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Welcome to The Seattle Times' online letters to the editor, a sampling of readers' opinions. Join the conversation by commenting on these letters or send your own letter of up to 200 words

May 18, 2012 at 4:00 PM

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Arena-deal financing faces tough scrutiny

Enhance existing site

I suggest that the CenturyLink Field Event Center, located between the two sports arenas, be converted to a basket ballgame site.

That way, parking is already available, traffic patterns are already established — including walking distance from the ferries. Local restaurants are established and could use the business.

By enhancing an existing site, the shipping industry won’t be interrupted more, shipping jobs and cargo won’t be diverted to Tacoma. This way the city of Seattle won’t lose the corresponding business and occupation tax. The shipping industry would have room to expand into the empty warehouse, which was purchased by a California speculator.

— James Hochstein, Bremerton

Mariners, shut your mouth

I understand the concern of the taxpayers; however, this is not about who pays for what, but the stance of the Mariners organization.

First, let me state I am not a huge basketball fan but it strikes me odd that the Mariners organization does not approve of a new NBA arena being built in Sodo ... interesting stance considering that taxpayers voted down building Safeco Field. But the state Legislature, with lobbying from the Mariners, pushed stadium funding through in a special session, forcing people to help pay for a stadium they didn’t want.

I do believe the majority of the money from the new NBA arena will be paid for by the owner, including cost overruns and bond deficits; did the Mariners offer that? No!

The Mariners (and the Seahawks) abandoned the Kingdome (which, even though it was imploded in 2000, will not be paid for until 2015), and moved into their fancy new stadium on July 15, 1999.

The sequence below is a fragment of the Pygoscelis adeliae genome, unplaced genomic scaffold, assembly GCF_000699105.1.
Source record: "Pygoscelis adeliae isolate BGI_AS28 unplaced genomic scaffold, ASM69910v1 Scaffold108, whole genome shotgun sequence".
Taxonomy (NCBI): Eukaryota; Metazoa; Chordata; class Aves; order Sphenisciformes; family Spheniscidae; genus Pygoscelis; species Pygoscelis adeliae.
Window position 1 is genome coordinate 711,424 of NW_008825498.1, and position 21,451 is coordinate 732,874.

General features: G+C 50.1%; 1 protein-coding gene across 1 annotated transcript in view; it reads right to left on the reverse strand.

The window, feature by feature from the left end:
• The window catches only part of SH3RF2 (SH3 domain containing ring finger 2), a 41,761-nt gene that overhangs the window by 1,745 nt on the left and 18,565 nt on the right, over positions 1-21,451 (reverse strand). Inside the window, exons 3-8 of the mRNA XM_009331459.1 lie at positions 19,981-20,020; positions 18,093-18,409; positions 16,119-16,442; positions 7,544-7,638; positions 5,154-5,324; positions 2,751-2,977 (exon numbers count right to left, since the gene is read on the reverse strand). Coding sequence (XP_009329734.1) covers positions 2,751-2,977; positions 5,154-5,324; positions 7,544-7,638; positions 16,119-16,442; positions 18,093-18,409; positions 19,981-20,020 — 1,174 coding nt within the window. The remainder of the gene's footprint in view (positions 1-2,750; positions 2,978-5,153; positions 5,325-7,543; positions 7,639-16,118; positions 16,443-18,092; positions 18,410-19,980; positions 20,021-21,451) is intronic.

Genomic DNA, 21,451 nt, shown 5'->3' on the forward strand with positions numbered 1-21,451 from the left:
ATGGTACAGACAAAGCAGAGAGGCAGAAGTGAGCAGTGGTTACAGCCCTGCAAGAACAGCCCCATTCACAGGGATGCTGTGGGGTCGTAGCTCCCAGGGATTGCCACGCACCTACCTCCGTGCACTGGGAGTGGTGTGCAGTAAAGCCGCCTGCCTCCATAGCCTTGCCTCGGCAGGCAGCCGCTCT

Since moving into their new stadium, the Mariners have played 13 seasons, finishing just over .500 five times, winning their division once with .716 win percentage. Over their history, they have finished 35 seasons, finishing over .500 11 times, winning the division three times and making one appearance in the ALCS.

In 35 seasons (1973-2007) the Sonics finished over .500 23 times, winning their division four times, their conference three times and the NBA championship once.

Hey Mariners, know your role and shut your hypocritical mouth!

— Ryan W. Brewer, SeaTac

Mayor taking risk with tax dollars

Seattle! What is with your mayor? First he wants to tear down the viaduct but opposed a tunnel to replace it because, “Seattle taxpayers might be on the hook for cost overruns.”

Instead, let’s just dump Highway 99 traffic onto the freeway and surface streets. Have you been anywhere around Alaskan Way lately? Minor traffic revisions, to allow prep work for the viaduct/tunnel projects while the viaduct is still carrying a large volume of traffic, have created major gridlock.

Now the guardian of your tax dollars is pushing a memorandum of understanding with a private group for public financing of a sports stadium. According to The Times, the public’s risk in this deal could be substantial.

Oh, and the effect on transportation — crucial commercial transportation — of yet another sports venue in Sodo is likely to be negative. The guy hates transportation, loves basketball and is OK with taxpayer risk, as long as it’s for a good cause.

— Eric R. Weissman, Bainbridge Island

Arena builders should raise own money

Why should the taxpayers open up their pocketbooks one more time to supplement a bunch of rich guys to build yet another sports arena?

If they can raise $800 million on their own, they can come up with another $200 million. Maybe they could sell stock like Green Bay.

Risk vs. reward. The taxpayers are about to get shafted once again.

— Richard G. Sproul, Kirkland

Simple question

If Chris Hansen is a multibillionaire, why does he need $200 million from the city of Seattle [and King County]? Why doesn’t he just pay for it all himself?

— Michael Dare, Seattle

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